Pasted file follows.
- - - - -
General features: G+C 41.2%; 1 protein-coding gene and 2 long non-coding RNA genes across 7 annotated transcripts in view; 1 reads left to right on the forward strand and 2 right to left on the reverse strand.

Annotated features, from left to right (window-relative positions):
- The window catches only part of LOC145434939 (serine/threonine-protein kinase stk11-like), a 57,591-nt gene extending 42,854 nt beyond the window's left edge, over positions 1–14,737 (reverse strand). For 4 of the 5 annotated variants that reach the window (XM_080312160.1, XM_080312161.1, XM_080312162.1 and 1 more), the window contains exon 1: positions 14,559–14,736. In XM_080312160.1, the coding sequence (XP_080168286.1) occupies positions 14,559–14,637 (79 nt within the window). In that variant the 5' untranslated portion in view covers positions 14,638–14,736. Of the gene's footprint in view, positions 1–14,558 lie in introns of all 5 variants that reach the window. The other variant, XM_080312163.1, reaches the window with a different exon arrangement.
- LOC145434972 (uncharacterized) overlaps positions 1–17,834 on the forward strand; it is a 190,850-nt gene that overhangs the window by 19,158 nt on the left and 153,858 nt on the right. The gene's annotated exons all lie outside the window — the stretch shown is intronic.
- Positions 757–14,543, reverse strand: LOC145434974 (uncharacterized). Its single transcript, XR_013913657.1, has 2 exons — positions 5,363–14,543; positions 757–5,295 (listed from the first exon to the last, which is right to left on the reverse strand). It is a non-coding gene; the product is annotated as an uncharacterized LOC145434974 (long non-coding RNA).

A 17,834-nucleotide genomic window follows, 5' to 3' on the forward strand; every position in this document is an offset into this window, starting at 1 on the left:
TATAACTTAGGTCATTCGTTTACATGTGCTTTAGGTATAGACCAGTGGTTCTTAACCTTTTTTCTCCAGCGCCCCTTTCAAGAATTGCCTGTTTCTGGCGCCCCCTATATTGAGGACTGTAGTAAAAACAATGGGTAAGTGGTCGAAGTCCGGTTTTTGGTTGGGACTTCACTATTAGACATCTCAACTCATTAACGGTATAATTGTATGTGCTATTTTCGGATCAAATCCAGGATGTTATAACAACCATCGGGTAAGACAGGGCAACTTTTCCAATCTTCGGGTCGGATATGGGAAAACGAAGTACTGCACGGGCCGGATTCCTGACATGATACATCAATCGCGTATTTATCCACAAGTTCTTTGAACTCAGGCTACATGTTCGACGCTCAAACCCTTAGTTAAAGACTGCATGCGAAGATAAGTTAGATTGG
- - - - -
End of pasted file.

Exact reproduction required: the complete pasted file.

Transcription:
General features: G+C 41.2%; 1 protein-coding gene and 2 long non-coding RNA genes across 7 annotated transcripts in view; 1 reads left to right on the forward strand and 2 right to left on the reverse strand.

Annotated features, from left to right (window-relative positions):
- The window catches only part of LOC145434939 (serine/threonine-protein kinase stk11-like), a 57,591-nt gene extending 42,854 nt beyond the window's left edge, over positions 1–14,737 (reverse strand). For 4 of the 5 annotated variants that reach the window (XM_080312160.1, XM_080312161.1, XM_080312162.1 and 1 more), the window contains exon 1: positions 14,559–14,736. In XM_080312160.1, the coding sequence (XP_080168286.1) occupies positions 14,559–14,637 (79 nt within the window). In that variant the 5' untranslated portion in view covers positions 14,638–14,736. Of the gene's footprint in view, positions 1–14,558 lie in introns of all 5 variants that reach the window. The other variant, XM_080312163.1, reaches the window with a different exon arrangement.
- LOC145434972 (uncharacterized) overlaps positions 1–17,834 on the forward strand; it is a 190,850-nt gene that overhangs the window by 19,158 nt on the left and 153,858 nt on the right. The gene's annotated exons all lie outside the window — the stretch shown is intronic.
- Positions 757–14,543, reverse strand: LOC145434974 (uncharacterized). Its single transcript, XR_013913657.1, has 2 exons — positions 5,363–14,543; positions 757–5,295 (listed from the first exon to the last, which is right to left on the reverse strand). It is a non-coding gene; the product is annotated as an uncharacterized LOC145434974 (long non-coding RNA).

A 17,834-nucleotide genomic window follows, 5' to 3' on the forward strand; every position in this document is an offset into this window, starting at 1 on the left:
TATAACTTAGGTCATTCGTTTACATGTGCTTTAGGTATAGACCAGTGGTTCTTAACCTTTTTTCTCCAGCGCCCCTTTCAAGAATTGCCTGTTTCTGGCGCCCCCTATATTGAGGACTGTAGTAAAAACAATGGGTAAGTGGTCGAAGTCCGGTTTTTGGTTGGGACTTCACTATTAGACATCTCAACTCATTAACGGTATAATTGTATGTGCTATTTTCGGATCAAATCCAGGATGTTATAACAACCATCGGGTAAGACAGGGCAACTTTTCCAATCTTCGGGTCGGATATGGGAAAACGAAGTACTGCACGGGCCGGATTCCTGACATGATACATCAATCGCGTATTTATCCACAAGTTCTTTGAACTCAGGCTACATGTTCGACGCTCAAACCCTTAGTTAAAGACTGCATGCGAAGATAAGTTAGATTGG